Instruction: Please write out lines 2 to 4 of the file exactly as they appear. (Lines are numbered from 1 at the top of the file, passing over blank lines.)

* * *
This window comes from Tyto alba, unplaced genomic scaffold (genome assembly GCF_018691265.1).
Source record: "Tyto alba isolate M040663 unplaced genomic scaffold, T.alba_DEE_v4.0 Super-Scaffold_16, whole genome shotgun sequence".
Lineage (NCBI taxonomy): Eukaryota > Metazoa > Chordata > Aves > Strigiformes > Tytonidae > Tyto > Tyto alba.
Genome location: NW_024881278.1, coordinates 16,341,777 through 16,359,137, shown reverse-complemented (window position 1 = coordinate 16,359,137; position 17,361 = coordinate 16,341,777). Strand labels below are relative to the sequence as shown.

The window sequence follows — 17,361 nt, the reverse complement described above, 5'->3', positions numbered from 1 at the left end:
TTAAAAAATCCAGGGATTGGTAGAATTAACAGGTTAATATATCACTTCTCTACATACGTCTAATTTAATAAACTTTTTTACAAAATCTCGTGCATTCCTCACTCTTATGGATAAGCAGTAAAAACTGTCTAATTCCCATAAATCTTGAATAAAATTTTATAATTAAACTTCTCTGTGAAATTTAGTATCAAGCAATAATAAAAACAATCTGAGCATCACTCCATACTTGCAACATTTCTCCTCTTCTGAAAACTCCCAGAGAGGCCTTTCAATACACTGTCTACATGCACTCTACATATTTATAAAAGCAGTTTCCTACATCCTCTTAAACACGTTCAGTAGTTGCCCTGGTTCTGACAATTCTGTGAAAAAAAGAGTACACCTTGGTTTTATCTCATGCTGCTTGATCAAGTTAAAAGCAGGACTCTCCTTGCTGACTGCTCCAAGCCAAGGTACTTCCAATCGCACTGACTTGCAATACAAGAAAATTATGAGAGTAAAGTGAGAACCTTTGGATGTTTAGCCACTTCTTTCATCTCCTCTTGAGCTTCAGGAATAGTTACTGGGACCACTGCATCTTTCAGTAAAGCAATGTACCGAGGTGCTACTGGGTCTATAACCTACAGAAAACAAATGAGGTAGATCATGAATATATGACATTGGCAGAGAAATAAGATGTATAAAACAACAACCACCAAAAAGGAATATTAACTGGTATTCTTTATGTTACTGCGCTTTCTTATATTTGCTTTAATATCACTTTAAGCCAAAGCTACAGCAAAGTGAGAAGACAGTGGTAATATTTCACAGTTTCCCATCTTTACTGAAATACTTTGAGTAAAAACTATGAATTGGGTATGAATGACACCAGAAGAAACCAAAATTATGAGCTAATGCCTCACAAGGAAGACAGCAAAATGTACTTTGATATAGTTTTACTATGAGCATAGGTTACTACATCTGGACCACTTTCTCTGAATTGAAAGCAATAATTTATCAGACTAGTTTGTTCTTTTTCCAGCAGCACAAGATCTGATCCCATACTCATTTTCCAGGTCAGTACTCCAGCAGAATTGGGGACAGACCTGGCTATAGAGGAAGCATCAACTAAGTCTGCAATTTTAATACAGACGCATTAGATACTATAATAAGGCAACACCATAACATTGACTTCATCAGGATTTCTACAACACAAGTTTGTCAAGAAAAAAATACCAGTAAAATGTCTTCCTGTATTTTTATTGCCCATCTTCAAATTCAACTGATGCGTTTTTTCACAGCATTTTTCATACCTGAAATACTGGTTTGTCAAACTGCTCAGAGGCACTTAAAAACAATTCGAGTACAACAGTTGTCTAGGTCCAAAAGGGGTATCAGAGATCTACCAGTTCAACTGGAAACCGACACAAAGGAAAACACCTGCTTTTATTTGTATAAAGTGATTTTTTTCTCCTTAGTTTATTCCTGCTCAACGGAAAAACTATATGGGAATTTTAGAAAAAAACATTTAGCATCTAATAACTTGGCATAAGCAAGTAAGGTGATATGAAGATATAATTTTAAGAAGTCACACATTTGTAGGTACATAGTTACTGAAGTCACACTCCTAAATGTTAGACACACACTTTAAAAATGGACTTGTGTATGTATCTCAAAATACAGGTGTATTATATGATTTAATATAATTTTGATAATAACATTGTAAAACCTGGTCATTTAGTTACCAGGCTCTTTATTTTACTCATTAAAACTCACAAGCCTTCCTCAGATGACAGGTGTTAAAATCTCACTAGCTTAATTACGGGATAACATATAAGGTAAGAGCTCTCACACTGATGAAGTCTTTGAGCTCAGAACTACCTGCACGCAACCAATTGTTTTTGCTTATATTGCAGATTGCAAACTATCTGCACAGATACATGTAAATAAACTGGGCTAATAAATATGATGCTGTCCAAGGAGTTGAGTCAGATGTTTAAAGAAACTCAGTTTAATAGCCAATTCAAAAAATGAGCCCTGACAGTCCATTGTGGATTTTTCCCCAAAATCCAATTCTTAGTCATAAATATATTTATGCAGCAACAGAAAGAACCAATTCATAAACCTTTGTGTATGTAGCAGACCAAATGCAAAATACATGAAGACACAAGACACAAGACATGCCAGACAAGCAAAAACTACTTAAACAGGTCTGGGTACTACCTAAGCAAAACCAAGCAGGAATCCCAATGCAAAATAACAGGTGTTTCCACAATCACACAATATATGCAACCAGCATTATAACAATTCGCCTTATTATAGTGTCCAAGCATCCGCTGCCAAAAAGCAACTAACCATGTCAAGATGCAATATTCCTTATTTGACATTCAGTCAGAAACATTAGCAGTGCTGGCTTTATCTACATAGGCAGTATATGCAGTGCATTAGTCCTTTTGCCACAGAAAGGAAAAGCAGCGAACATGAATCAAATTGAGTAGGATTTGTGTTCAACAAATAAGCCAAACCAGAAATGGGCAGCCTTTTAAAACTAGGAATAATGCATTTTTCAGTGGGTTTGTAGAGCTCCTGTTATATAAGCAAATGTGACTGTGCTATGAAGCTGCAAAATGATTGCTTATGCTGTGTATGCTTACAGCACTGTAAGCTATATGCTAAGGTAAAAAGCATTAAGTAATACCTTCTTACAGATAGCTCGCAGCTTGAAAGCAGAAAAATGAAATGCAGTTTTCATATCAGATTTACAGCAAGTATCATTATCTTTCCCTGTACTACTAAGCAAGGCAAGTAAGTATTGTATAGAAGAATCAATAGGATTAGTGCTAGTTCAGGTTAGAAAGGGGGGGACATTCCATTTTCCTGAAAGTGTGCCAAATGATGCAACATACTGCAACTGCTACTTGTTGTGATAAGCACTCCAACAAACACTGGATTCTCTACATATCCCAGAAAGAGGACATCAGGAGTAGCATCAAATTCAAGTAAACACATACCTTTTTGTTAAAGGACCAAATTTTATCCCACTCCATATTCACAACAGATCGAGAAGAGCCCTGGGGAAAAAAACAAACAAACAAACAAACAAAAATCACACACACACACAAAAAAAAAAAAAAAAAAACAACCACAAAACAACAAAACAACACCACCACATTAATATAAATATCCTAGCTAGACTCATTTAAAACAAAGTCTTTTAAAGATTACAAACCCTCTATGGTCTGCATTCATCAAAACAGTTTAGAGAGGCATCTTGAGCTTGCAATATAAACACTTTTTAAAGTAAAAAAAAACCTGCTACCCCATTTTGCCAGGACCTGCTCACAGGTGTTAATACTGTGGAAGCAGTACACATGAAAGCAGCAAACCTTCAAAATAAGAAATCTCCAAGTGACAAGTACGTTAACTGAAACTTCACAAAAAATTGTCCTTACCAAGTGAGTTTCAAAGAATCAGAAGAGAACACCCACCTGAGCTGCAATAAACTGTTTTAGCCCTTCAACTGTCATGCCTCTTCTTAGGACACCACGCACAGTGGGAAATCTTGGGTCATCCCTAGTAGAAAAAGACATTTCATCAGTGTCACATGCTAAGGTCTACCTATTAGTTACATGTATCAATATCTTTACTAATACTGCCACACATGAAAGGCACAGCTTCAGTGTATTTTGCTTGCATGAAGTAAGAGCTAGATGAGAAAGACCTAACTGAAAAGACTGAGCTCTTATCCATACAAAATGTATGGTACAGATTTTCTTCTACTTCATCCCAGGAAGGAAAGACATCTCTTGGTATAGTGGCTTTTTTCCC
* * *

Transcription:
Source record: "Tyto alba isolate M040663 unplaced genomic scaffold, T.alba_DEE_v4.0 Super-Scaffold_16, whole genome shotgun sequence".
Lineage (NCBI taxonomy): Eukaryota > Metazoa > Chordata > Aves > Strigiformes > Tytonidae > Tyto > Tyto alba.
Genome location: NW_024881278.1, coordinates 16,341,777 through 16,359,137, shown reverse-complemented (window position 1 = coordinate 16,359,137; position 17,361 = coordinate 16,341,777). Strand labels below are relative to the sequence as shown.